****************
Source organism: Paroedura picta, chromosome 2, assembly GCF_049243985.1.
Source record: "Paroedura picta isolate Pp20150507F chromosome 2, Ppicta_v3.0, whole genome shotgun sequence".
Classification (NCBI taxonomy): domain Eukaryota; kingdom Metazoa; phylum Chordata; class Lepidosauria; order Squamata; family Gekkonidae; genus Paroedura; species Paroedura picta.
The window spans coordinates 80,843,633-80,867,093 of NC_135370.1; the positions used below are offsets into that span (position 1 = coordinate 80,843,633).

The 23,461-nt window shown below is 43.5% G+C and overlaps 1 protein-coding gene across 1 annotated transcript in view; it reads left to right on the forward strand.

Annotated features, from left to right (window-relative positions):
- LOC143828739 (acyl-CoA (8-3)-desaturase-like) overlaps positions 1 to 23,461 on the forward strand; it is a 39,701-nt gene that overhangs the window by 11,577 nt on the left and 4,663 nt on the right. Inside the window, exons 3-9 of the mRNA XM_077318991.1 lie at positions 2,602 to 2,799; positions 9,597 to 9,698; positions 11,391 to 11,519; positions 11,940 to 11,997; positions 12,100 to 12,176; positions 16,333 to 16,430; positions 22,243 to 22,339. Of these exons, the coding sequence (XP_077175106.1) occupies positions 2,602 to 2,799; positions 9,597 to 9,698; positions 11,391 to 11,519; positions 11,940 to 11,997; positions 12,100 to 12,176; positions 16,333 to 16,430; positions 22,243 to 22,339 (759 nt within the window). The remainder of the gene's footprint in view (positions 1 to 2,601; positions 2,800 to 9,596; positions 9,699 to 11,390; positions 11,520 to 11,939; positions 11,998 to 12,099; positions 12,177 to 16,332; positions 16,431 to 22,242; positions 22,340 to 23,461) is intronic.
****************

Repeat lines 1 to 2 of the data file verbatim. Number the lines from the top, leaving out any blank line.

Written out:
Source organism: Paroedura picta, chromosome 2, assembly GCF_049243985.1.
Source record: "Paroedura picta isolate Pp20150507F chromosome 2, Ppicta_v3.0, whole genome shotgun sequence".